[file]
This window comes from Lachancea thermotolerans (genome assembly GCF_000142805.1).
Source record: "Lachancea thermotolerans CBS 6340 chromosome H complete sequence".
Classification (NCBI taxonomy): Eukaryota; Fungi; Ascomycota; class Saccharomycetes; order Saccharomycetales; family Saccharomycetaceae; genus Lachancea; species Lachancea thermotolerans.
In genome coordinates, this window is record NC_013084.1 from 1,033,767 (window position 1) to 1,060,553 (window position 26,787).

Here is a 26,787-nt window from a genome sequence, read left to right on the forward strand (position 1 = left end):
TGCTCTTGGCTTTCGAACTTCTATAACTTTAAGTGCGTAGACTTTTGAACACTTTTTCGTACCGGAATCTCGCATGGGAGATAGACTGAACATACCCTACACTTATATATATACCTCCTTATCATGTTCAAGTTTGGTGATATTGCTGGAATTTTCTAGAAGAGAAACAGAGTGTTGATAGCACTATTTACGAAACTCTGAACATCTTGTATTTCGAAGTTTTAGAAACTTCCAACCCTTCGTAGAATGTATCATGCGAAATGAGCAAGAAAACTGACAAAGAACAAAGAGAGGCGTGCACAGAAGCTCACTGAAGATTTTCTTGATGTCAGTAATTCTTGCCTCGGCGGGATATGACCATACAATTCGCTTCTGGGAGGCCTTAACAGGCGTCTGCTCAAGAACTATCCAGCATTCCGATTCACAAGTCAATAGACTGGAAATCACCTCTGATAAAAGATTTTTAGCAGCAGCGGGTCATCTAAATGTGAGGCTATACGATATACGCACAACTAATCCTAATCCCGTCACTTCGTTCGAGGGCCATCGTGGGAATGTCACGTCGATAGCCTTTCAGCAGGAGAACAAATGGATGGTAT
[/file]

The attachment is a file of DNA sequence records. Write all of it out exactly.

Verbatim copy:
This window comes from Lachancea thermotolerans (genome assembly GCF_000142805.1).
Source record: "Lachancea thermotolerans CBS 6340 chromosome H complete sequence".
Classification (NCBI taxonomy): Eukaryota; Fungi; Ascomycota; class Saccharomycetes; order Saccharomycetales; family Saccharomycetaceae; genus Lachancea; species Lachancea thermotolerans.
In genome coordinates, this window is record NC_013084.1 from 1,033,767 (window position 1) to 1,060,553 (window position 26,787).

Here is a 26,787-nt window from a genome sequence, read left to right on the forward strand (position 1 = left end):
TGCTCTTGGCTTTCGAACTTCTATAACTTTAAGTGCGTAGACTTTTGAACACTTTTTCGTACCGGAATCTCGCATGGGAGATAGACTGAACATACCCTACACTTATATATATACCTCCTTATCATGTTCAAGTTTGGTGATATTGCTGGAATTTTCTAGAAGAGAAACAGAGTGTTGATAGCACTATTTACGAAACTCTGAACATCTTGTATTTCGAAGTTTTAGAAACTTCCAACCCTTCGTAGAATGTATCATGCGAAATGAGCAAGAAAACTGACAAAGAACAAAGAGAGGCGTGCACAGAAGCTCACTGAAGATTTTCTTGATGTCAGTAATTCTTGCCTCGGCGGGATATGACCATACAATTCGCTTCTGGGAGGCCTTAACAGGCGTCTGCTCAAGAACTATCCAGCATTCCGATTCACAAGTCAATAGACTGGAAATCACCTCTGATAAAAGATTTTTAGCAGCAGCGGGTCATCTAAATGTGAGGCTATACGATATACGCACAACTAATCCTAATCCCGTCACTTCGTTCGAGGGCCATCGTGGGAATGTCACGTCGATAGCCTTTCAGCAGGAGAACAAATGGATGGTAT